Life in the Cul de Sac
by Senji Kuroi
Stone Bridge Press
What began as a series of interlinking short stories, Kuroi has woven into an unsettling whole in this novel of Japanese suburban dis-ease. The various families in the titular cul-de-sac, whom we visit several times over the course of a few years, spend almost as much time speculating about their neighbours as they do preoccupied with their own problems.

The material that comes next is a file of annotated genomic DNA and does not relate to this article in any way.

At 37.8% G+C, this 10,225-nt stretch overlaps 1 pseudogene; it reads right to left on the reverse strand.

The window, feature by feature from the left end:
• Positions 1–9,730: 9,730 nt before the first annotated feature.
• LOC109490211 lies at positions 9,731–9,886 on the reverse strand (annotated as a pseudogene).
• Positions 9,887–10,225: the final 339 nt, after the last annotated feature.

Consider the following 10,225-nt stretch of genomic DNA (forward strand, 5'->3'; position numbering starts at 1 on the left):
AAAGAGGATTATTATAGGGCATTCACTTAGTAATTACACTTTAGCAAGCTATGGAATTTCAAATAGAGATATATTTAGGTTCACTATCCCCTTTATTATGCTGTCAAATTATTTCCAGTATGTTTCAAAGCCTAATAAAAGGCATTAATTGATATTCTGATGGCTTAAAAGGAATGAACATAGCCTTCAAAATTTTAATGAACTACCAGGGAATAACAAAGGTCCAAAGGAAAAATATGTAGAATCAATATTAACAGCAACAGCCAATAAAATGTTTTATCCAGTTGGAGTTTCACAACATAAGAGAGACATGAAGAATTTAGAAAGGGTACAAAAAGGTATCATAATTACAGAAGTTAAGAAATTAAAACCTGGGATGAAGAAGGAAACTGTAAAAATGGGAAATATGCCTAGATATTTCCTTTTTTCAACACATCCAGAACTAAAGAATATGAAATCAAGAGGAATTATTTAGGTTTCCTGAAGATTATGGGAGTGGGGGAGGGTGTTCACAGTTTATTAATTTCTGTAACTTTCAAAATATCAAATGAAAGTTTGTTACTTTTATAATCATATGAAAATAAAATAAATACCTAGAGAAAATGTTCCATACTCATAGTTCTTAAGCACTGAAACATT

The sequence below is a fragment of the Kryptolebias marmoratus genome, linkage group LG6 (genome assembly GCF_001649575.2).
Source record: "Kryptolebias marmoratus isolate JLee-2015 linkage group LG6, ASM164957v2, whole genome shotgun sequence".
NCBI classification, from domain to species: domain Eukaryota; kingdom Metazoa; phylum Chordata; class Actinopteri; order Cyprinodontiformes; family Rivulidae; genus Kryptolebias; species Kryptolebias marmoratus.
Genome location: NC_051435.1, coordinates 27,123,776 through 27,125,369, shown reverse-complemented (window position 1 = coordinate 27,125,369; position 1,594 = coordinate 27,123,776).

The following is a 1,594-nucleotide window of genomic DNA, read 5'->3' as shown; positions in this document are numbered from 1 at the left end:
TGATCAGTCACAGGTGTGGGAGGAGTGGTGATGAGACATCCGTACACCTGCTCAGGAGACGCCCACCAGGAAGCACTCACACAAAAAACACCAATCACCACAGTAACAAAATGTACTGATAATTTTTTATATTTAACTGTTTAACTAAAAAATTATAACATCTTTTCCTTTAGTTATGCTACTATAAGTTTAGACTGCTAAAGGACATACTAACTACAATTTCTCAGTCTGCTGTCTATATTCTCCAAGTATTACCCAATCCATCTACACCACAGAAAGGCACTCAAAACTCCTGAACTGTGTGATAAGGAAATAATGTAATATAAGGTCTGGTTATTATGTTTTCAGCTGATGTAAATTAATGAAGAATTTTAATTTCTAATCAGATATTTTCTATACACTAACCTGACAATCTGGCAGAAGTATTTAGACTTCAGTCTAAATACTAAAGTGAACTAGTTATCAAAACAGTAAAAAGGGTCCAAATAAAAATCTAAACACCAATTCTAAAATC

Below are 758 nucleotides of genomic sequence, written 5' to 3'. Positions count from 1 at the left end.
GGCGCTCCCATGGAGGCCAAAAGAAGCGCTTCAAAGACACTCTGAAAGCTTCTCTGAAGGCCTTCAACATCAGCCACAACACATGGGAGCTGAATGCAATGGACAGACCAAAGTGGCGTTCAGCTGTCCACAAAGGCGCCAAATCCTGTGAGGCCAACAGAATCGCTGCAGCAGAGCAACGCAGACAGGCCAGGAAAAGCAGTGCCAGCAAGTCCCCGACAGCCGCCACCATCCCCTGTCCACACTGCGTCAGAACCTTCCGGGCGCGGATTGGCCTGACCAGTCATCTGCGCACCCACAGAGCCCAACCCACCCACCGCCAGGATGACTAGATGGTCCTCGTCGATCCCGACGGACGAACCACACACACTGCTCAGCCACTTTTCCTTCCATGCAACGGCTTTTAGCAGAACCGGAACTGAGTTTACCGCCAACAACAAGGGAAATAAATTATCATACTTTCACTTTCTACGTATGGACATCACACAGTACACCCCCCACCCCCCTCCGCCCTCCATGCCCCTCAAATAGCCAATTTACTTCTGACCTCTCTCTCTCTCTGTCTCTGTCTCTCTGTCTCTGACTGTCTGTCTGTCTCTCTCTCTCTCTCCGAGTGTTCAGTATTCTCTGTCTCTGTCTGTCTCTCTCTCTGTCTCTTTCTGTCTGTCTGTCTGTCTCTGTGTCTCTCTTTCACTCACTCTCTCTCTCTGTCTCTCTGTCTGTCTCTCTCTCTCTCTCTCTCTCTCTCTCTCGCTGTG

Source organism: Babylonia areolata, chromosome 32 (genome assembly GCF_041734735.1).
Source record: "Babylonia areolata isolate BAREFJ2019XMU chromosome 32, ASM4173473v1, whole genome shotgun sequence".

Kuroi spikes his prose with hallucinatory moments that he purposely does not set off from the mundane reality that has spawned them, leaving the reader momentarily off-balance and forced to work out whether they have actually happened, or are merely the product of a character's febrile imagination. Is the old well under the house overflowing, filling the kitchen? Does the little girl from next door have a thousand needles crammed into her mouth in a grotesque parody of an ancient Japanese vow of truthfulness?